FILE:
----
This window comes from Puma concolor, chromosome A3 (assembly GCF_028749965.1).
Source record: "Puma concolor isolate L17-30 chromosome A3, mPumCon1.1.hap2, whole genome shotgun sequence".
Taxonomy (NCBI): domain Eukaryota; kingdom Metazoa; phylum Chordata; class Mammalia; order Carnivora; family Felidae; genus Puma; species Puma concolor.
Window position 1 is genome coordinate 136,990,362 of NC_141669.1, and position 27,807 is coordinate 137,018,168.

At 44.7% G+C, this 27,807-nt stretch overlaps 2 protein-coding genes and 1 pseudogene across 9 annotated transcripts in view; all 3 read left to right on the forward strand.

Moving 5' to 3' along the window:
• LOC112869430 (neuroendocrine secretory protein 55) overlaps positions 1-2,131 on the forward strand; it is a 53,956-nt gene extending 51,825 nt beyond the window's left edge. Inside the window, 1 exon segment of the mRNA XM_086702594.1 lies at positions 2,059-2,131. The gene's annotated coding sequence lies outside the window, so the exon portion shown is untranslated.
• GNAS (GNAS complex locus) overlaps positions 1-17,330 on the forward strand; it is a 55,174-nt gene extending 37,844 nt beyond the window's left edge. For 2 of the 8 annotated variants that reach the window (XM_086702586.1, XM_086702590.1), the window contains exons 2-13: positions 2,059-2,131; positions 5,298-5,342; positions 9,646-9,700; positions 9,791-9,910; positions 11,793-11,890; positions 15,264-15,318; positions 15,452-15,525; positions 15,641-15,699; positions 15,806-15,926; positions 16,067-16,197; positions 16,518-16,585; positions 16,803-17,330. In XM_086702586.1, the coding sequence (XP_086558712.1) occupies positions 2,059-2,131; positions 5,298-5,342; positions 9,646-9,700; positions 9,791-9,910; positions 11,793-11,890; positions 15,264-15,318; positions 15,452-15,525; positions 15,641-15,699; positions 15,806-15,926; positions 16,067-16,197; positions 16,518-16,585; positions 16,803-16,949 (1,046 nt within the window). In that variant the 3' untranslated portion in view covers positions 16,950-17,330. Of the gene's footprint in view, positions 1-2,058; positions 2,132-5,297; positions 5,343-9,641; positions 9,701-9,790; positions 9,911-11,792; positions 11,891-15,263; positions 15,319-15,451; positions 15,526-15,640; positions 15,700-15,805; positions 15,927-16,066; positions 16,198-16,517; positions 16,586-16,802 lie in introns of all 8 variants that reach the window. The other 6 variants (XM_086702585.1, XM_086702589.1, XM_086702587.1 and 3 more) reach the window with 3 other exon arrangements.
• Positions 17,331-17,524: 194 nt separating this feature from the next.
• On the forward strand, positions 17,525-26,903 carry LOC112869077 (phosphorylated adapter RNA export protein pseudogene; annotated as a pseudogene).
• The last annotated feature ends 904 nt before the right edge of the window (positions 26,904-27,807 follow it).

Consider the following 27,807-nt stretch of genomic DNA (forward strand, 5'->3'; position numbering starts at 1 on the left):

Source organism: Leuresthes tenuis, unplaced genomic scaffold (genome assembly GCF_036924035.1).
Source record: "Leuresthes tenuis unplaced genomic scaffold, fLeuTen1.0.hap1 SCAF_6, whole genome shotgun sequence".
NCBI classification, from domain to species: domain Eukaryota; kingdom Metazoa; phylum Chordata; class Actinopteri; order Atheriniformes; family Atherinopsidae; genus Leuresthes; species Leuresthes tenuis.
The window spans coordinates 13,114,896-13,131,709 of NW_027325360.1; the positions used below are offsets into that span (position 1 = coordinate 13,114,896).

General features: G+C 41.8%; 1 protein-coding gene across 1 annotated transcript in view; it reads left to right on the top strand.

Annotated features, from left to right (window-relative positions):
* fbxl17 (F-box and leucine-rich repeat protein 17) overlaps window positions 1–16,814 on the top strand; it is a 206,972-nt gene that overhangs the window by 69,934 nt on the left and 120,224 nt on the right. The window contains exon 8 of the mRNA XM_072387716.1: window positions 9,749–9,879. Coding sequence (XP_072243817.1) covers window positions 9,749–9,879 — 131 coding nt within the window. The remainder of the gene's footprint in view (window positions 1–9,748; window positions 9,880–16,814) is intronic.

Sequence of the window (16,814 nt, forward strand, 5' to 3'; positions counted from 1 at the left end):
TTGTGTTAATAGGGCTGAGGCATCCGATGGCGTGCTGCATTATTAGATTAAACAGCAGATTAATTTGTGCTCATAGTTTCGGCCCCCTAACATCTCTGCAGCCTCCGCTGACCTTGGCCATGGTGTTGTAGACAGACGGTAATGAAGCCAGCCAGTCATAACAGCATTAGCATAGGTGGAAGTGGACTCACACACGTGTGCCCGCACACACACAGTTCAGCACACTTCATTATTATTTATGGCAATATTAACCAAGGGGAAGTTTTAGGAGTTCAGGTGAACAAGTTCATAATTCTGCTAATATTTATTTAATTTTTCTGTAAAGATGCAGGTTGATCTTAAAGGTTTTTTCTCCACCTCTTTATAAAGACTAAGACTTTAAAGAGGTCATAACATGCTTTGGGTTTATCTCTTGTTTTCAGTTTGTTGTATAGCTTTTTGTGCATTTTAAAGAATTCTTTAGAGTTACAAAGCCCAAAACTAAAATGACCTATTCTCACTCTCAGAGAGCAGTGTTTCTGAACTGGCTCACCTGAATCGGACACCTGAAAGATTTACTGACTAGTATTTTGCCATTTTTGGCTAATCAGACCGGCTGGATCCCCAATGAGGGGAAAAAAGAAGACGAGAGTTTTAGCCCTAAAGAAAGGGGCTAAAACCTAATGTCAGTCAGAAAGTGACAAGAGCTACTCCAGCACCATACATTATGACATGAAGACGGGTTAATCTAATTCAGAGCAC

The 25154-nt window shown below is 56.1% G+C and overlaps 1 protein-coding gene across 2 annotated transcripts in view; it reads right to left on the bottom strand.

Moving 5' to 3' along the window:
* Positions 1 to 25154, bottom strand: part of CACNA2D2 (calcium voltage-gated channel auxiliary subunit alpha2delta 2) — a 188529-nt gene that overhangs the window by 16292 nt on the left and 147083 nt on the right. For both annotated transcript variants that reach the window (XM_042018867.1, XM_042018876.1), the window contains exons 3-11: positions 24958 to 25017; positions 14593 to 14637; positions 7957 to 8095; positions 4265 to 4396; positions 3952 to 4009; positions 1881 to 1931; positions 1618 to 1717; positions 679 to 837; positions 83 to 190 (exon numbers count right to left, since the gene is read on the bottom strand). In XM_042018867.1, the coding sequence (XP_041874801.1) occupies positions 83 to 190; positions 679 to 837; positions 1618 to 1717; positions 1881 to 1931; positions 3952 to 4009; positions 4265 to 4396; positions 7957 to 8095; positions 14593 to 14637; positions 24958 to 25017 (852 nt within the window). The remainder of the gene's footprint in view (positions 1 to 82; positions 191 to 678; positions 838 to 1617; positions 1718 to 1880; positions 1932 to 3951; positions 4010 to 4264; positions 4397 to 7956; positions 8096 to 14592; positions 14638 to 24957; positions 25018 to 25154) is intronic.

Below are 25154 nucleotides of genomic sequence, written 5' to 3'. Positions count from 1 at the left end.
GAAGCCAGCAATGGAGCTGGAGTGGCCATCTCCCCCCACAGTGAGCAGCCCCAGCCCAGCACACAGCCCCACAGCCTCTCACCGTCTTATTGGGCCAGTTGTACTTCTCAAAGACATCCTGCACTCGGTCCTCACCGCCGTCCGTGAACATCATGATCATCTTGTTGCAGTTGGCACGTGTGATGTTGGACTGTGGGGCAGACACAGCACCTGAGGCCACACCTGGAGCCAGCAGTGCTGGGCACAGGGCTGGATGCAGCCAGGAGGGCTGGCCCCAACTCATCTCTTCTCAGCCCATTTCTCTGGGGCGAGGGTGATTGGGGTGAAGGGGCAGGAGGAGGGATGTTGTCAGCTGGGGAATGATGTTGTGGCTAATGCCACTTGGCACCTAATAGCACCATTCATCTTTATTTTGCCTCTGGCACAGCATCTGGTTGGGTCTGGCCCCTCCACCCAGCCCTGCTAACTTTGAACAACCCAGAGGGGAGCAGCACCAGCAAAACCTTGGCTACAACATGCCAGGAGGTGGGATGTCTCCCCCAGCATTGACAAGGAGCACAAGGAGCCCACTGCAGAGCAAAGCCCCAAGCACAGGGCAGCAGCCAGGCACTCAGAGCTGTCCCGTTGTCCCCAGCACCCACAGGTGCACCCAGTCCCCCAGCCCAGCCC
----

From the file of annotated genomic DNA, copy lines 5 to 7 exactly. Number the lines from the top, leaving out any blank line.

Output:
At 44.7% G+C, this 27,807-nt stretch overlaps 2 protein-coding genes and 1 pseudogene across 9 annotated transcripts in view; all 3 read left to right on the forward strand.

Moving 5' to 3' along the window:
• LOC112869430 (neuroendocrine secretory protein 55) overlaps positions 1-2,131 on the forward strand; it is a 53,956-nt gene extending 51,825 nt beyond the window's left edge. Inside the window, 1 exon segment of the mRNA XM_086702594.1 lies at positions 2,059-2,131. The gene's annotated coding sequence lies outside the window, so the exon portion shown is untranslated.